But understand there is large difference here. Arguing we have a right to health care != we have a right to free healthcare. The First Amendment ensure a right to free speech and press. It doesn't mean the government is obligated to provide you a printing press. Nor does the 2nd Amendment require the government provide you arms.
Oh, this is good stuff, right here.
We agree that nothing is free. So if you have a right to health care, and you have no money, do you still have that right?
Let's go to the courts ca 1975, Buckley v. Valeo...
This is commonly called the "Mony=speech" decision. Let's say money=speech, if that's the case, than more money = more speech and less money = less speech to the point where no money = no speech. Does everyone maintain their right to free speech in this case? If you have a right to something, but it costs more money than you have, is it still considered a right? You say yes, because as long as you can pay for it, you may speak freely.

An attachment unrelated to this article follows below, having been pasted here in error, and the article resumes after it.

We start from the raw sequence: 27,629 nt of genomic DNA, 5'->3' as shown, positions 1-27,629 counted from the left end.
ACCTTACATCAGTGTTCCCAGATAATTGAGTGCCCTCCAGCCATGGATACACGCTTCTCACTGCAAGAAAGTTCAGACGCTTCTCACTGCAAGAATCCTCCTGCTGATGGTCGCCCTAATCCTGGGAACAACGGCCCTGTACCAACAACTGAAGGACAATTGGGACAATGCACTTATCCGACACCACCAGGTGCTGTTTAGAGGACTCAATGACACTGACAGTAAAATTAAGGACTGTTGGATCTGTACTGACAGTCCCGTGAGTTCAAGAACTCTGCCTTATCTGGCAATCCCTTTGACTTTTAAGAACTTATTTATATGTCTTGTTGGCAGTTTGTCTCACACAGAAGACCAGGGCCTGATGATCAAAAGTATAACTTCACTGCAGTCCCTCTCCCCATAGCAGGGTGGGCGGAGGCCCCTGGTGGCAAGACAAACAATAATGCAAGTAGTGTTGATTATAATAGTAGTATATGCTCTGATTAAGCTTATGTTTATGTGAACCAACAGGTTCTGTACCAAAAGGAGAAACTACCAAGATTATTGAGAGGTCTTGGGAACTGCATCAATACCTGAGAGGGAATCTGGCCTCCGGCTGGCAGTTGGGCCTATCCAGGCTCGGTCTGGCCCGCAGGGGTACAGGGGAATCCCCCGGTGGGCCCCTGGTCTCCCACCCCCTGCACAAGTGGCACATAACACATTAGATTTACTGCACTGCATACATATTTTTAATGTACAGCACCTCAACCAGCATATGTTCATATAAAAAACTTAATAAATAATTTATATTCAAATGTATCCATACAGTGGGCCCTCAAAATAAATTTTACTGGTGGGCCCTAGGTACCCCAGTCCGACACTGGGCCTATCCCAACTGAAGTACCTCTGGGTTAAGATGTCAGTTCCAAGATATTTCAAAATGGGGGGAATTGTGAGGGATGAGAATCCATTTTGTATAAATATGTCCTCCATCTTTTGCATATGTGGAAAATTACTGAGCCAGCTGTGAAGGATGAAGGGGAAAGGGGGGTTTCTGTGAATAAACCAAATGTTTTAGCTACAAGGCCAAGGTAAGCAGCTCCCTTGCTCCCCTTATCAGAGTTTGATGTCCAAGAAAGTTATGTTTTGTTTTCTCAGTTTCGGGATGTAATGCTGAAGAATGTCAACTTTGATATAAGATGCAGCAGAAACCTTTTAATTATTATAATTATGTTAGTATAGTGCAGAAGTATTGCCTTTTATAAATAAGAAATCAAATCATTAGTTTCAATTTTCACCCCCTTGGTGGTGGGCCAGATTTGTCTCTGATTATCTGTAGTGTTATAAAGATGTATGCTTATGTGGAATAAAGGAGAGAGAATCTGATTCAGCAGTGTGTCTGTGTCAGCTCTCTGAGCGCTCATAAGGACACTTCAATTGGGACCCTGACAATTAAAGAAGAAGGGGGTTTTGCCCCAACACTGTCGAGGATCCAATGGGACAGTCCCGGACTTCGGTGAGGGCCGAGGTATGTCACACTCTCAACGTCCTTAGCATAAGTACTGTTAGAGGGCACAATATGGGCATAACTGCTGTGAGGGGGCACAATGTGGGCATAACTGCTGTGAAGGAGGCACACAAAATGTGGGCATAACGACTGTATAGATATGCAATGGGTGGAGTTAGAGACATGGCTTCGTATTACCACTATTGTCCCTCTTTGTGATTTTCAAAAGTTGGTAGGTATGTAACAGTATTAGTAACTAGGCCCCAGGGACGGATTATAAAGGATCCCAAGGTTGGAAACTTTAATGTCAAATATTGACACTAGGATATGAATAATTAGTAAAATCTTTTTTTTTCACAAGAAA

[csb]I was reading an article recently that discussed a bill that was introduced in the New Hampshire that would tax NON-GUN OWNERS! The theory being that these people's security was enhanced by those gun owners around them. [/csb]
No, the 2nd Amendment doesn't require the government provide arms, BUT if you go back and read through the Constitutional Convention notes, you will find out what "Well Regulated" meant at the time as it pertained to a militia. It meant that arms would be standardized. You couldn't show up at muster with some odd-ball caliber rifle (pardon the pun). When the militia was called, you were to show up with a standard weapon, and retained the right to acquire such a weapon. I've always just assumed that if you showed up with no gun, one would be provided to you.
That said, when Uncle Sam drafts you ass, you ARE issued a GI weapon - and it WILL be "well regulated".
But I definitely see your point regarding a prohibition from being turned away from health care if you can afford it. That protects your right to health care to a great extent.
This post was edited on 11/29 at 3:24 pm